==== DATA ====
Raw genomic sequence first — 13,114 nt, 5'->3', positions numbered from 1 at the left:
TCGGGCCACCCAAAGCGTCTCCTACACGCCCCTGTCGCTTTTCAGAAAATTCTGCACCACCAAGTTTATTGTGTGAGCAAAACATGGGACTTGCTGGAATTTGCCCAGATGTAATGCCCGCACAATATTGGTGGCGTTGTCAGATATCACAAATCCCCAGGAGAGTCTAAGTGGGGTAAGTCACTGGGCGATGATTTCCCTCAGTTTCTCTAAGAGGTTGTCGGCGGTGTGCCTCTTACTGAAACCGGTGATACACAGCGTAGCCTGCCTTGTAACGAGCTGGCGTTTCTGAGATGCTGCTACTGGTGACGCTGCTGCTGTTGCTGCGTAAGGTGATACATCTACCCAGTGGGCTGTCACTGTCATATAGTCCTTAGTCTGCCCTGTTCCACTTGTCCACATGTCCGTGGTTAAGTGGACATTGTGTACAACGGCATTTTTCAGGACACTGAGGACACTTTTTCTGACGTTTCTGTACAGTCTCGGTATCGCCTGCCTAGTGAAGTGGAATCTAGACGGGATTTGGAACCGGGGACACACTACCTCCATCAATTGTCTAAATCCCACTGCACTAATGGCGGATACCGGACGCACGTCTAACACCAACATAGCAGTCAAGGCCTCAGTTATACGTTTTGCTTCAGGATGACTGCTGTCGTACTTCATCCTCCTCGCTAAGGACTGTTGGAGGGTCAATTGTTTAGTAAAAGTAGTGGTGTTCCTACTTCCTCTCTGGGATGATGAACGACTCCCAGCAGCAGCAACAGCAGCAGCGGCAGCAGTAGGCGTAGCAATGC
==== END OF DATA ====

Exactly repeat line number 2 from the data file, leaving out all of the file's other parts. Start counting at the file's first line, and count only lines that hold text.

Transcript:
TCGGGCCACCCAAAGCGTCTCCTACACGCCCCTGTCGCTTTTCAGAAAATTCTGCACCACCAAGTTTATTGTGTGAGCAAAACATGGGACTTGCTGGAATTTGCCCAGATGTAATGCCCGCACAATATTGGTGGCGTTGTCAGATATCACAAATCCCCAGGAGAGTCTAAGTGGGGTAAGTCACTGGGCGATGATTTCCCTCAGTTTCTCTAAGAGGTTGTCGGCGGTGTGCCTCTTACTGAAACCGGTGATACACAGCGTAGCCTGCCTTGTAACGAGCTGGCGTTTCTGAGATGCTGCTACTGGTGACGCTGCTGCTGTTGCTGCGTAAGGTGATACATCTACCCAGTGGGCTGTCACTGTCATATAGTCCTTAGTCTGCCCTGTTCCACTTGTCCACATGTCCGTGGTTAAGTGGACATTGTGTACAACGGCATTTTTCAGGACACTGAGGACACTTTTTCTGACGTTTCTGTACAGTCTCGGTATCGCCTGCCTAGTGAAGTGGAATCTAGACGGGATTTGGAACCGGGGACACACTACCTCCATCAATTGTCTAAATCCCACTGCACTAATGGCGGATACCGGACGCACGTCTAACACCAACATAGCAGTCAAGGCCTCAGTTATACGTTTTGCTTCAGGATGACTGCTGTCGTACTTCATCCTCCTCGCTAAGGACTGTTGGAGGGTCAATTGTTTAGTAAAAGTAGTGGTGTTCCTACTTCCTCTCTGGGATGATGAACGACTCCCAGCAGCAGCAACAGCAGCAGCGGCAGCAGTAGGCGTAGCAATGC